In the race of life, the tortoise beats the hare every time
Over the long-run, the race will indeed go to the slower, steadier animal.
"The fable of 'The Tortoise and the Hare' is a metaphor about life, not a story about a race," said Adrian Bejan, the J.A. Jones Professor of Mechanical Engineering at Duke University. "We see in animal life two starkly different lifestyles—one with nearly steady feeding and daily sleep and another with short bursts of intermittent feeding interspersed with day-long siestas. Both of these patterns are the rhythms of living that Aesop taught."
In the iconic parable, Aesop tells of a race between a fast but often-distracted hare and a slow but relentless tortoise. Readers are supposed to be surprised when the tortoise manages to defeat the hare, coining the phrase "slow and steady wins the race." But according to Bejan's new analysis, they shouldn't be.
Published on August 27 in the journal Scientific Reports, Bejan analyzes the reported speeds of animals based on land, air and water. The results show that some of the world's fastest animals are actually some of the slowest when their movements are averaged throughout their lifetimes.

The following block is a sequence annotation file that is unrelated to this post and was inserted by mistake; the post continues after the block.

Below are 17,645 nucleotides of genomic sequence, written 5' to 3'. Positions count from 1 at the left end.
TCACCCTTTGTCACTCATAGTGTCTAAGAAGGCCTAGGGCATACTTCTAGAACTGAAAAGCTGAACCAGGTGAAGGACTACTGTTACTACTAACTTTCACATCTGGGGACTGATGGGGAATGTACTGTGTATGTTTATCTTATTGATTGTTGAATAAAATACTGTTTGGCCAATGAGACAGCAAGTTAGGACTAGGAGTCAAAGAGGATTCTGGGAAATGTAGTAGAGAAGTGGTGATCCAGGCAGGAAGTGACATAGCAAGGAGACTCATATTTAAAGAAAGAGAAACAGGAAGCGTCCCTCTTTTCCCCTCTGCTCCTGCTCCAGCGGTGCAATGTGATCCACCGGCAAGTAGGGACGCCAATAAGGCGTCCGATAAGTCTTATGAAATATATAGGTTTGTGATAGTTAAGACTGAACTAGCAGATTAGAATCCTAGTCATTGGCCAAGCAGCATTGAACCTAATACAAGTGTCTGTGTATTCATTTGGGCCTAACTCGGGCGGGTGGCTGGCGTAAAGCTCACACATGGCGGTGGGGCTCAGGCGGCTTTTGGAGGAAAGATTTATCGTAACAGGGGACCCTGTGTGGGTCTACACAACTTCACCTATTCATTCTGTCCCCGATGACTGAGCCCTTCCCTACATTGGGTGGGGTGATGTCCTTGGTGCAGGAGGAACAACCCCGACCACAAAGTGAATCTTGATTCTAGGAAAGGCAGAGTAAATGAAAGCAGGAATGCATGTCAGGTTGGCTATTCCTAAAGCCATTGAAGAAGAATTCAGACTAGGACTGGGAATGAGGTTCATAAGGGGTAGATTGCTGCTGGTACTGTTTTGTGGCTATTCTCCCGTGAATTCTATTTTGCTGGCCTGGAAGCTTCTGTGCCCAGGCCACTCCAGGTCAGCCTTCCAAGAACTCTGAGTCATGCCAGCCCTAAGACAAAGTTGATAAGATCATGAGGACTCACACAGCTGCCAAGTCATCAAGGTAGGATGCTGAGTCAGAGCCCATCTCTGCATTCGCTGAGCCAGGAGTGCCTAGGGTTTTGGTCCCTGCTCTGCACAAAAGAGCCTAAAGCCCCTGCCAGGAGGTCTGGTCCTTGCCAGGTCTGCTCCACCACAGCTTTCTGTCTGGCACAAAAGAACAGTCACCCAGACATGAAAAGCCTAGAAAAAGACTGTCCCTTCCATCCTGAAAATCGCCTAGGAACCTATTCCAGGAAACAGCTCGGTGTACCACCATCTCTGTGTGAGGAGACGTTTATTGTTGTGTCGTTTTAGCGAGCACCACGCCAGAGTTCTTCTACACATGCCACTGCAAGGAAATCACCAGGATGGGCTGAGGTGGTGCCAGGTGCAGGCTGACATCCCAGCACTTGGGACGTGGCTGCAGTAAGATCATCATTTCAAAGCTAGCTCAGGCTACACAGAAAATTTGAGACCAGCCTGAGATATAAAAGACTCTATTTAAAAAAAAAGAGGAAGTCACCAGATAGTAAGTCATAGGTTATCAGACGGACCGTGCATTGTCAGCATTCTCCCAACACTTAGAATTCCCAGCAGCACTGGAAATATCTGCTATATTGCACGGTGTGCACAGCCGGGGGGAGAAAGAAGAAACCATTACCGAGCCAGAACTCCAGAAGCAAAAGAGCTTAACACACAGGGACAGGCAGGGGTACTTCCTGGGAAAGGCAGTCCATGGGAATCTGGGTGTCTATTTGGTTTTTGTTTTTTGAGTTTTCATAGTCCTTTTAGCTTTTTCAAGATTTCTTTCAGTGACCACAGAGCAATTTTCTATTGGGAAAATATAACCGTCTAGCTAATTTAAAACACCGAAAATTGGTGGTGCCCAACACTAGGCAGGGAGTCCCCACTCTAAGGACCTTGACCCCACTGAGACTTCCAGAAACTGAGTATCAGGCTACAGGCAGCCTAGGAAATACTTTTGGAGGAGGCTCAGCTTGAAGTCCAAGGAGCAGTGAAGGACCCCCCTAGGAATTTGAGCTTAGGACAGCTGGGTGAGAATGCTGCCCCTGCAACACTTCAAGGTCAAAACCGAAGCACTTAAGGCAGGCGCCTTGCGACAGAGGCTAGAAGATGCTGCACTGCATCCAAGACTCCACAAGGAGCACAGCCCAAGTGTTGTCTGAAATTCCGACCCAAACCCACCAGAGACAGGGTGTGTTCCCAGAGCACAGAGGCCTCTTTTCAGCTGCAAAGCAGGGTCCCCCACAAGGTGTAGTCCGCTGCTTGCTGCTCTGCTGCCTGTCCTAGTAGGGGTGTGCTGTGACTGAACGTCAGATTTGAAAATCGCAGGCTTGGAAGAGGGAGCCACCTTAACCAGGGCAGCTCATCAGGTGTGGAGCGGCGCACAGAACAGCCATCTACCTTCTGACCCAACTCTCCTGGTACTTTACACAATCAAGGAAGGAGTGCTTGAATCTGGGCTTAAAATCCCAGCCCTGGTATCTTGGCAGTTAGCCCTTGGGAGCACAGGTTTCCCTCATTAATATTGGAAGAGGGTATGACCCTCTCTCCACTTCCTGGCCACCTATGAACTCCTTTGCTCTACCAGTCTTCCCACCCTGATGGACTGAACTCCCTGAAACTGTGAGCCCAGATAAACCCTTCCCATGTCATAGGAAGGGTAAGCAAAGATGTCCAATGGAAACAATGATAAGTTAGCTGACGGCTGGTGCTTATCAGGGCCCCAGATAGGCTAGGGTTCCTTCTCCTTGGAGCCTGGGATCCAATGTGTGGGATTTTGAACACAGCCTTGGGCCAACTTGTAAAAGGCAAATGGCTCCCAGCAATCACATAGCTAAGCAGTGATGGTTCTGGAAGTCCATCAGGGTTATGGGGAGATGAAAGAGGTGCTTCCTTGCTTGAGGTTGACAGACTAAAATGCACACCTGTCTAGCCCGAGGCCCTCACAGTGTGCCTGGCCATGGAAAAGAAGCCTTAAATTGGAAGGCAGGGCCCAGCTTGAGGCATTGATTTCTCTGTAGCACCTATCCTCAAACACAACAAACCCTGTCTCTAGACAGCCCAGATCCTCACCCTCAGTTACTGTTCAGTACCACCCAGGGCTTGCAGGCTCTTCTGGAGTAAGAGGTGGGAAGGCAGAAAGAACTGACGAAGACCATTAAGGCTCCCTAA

Bejan then goes on to demonstrate that this counterintuitive result is also true of the modern aviation industry. With data from hundreds of historical airplane models in hand, Bejan shows that the general trend in their design is for size and speed to increase hand-in-hand.
Except, that is, for the modern jet fighter.
Just like in the animal world, the jet fighter may be faster than other airplanes in short bursts, but it spends much of its time grounded. When averaged over its service lifetime, jet fighters are surprisingly slow when compared to models designed for transport or reconnaissance.
The study emerged as a consequence of a previous paper that used Bejan's constructal theory to show that all animals' speeds tend to rise along with their body mass and adhere to a similar ratio. For example, the stride frequency of running vertebrates bears the same relationship to the animals' mass as does the rate at which fish swim. Similarly, the velocity of runners conforms to the same principles as the speed of birds in flight. These models can be used to predict future evolutionary trends and design directions for aircraft and other vehicles.
"When I would give speeches on this topic, somebody would always bring up outliers to this principle such as the cheetah as counterexamples," said Bejan. "But this study shows that these 'outliers' are to be expected and, when looked at over their lifetimes, are not so different from their lumbering cousins after all."